Anti-drug campaign targets post community
November 9, 2010
FORT CARSON, Colo. - The annual Red Ribbon Week campaign kicked off Oct. 25 across the nation, and Fort Carson joined in the effort to educate the community about the hazards of drug and alcohol use.
The campaign is the oldest and largest drug prevention program in the nation. Red Ribbon Week was established in 1988 to commemorate Drug Enforcement Administration Special Agent Enrique "Kiki" Camarena, who died while investigating a drug-trafficking case.
Every year since 1988 people have come together to celebrate what has become one of the largest drug prevention campaigns in the world, said Ed Menjivar, Army Substance Abuse Program prevention coordinator.
"The significance of Red Ribbon Week on Fort Carson is that we are able to relate the message about the negative consequences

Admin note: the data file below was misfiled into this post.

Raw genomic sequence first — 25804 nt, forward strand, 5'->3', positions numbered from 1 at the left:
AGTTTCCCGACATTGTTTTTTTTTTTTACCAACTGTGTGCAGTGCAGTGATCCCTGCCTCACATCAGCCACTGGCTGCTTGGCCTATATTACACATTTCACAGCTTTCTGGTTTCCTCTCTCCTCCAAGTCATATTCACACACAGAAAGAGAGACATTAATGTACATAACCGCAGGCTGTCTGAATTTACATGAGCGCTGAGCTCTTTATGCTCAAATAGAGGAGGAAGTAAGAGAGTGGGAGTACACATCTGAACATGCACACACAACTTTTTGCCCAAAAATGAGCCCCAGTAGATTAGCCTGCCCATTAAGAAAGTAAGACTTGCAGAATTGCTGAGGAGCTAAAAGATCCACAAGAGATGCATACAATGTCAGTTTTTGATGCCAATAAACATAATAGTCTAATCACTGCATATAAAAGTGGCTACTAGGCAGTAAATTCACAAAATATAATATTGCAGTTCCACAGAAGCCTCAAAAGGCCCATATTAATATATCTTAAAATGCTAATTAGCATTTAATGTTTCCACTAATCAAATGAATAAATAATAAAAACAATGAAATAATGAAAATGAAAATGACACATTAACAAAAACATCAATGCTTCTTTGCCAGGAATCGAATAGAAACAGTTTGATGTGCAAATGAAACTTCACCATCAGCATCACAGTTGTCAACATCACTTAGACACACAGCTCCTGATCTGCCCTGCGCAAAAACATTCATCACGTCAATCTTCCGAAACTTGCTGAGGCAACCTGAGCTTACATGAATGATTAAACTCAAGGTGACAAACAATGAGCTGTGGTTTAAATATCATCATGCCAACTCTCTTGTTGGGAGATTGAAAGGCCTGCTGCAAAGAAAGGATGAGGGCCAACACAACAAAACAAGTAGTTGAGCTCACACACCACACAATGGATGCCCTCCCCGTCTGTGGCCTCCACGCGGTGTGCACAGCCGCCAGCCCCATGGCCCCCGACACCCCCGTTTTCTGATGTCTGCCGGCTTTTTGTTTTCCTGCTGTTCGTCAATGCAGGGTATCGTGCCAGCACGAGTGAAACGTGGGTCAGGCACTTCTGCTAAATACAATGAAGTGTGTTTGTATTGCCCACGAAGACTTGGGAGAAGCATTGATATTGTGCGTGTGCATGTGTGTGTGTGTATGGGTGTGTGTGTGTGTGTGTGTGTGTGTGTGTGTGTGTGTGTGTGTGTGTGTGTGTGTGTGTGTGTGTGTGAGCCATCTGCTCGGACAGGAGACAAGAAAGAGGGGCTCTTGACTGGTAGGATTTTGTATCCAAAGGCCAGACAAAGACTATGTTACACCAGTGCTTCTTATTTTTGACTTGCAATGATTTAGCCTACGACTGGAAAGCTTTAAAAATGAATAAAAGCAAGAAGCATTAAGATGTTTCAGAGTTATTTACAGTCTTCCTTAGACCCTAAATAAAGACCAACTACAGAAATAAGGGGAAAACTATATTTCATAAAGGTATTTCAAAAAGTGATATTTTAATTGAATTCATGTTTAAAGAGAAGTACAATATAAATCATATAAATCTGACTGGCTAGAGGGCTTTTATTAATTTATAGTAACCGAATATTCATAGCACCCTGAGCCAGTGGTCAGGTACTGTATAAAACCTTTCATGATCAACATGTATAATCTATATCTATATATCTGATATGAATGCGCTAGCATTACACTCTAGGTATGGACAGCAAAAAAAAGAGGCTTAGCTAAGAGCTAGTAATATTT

of drug and alcohol abuse to military and civilians," Menjivar said.
The weeklong campaign began with a ribbon cutting ceremony at Weikel Elementary School to promote the anti-drug campaign.
The installation also hosted several events during the week to include a free barbecue with a live band at the USO; an event at the post exchange parking lot to include a classic car, law enforcement vehicle and crash car display and 300 free Popeyes meals; and concluded with a karaoke event.
Menjivar said the events are beneficial because they attract large amounts of people, which is the best way to convey the message of drug and alcohol abuse.
"We create events that are fun to attract people and give things away that has the message that we are trying to send across the community," Menjivar said.
Fort Carson schools participated in the anti-drug campaign with themed days to promote a drug-free lifestyle such as wearing red to signify Red Ribbon Week.
"It is never too early to begin educating our youth," Menjivar said.
Col. John D. Keenan, deputy garrison commander, said this is the 22nd year that Fort Carson has hosted Red Ribbon Week to educate everyone about illegal drugs and abuse of alcohol.
"The right choice is to say no to drugs and alcohol," Keenan said.